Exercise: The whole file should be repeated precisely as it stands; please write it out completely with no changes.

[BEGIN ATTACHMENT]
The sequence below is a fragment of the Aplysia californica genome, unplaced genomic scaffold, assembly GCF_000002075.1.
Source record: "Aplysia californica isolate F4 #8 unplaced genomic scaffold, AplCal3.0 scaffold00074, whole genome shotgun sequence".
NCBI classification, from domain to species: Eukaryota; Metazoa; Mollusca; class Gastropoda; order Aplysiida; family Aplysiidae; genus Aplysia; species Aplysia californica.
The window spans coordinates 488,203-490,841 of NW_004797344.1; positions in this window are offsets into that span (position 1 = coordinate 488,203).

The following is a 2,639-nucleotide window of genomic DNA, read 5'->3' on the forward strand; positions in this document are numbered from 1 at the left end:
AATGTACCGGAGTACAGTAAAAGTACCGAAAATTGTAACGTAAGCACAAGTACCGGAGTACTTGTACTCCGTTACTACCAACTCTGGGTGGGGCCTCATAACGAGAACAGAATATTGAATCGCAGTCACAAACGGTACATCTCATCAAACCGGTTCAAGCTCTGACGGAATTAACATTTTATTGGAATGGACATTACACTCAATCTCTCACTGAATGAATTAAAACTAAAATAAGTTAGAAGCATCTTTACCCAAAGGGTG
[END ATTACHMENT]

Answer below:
The sequence below is a fragment of the Aplysia californica genome, unplaced genomic scaffold, assembly GCF_000002075.1.
Source record: "Aplysia californica isolate F4 #8 unplaced genomic scaffold, AplCal3.0 scaffold00074, whole genome shotgun sequence".
NCBI classification, from domain to species: Eukaryota; Metazoa; Mollusca; class Gastropoda; order Aplysiida; family Aplysiidae; genus Aplysia; species Aplysia californica.
The window spans coordinates 488,203-490,841 of NW_004797344.1; positions in this window are offsets into that span (position 1 = coordinate 488,203).

The following is a 2,639-nucleotide window of genomic DNA, read 5'->3' on the forward strand; positions in this document are numbered from 1 at the left end:
AATGTACCGGAGTACAGTAAAAGTACCGAAAATTGTAACGTAAGCACAAGTACCGGAGTACTTGTACTCCGTTACTACCAACTCTGGGTGGGGCCTCATAACGAGAACAGAATATTGAATCGCAGTCACAAACGGTACATCTCATCAAACCGGTTCAAGCTCTGACGGAATTAACATTTTATTGGAATGGACATTACACTCAATCTCTCACTGAATGAATTAAAACTAAAATAAGTTAGAAGCATCTTTACCCAAAGGGTG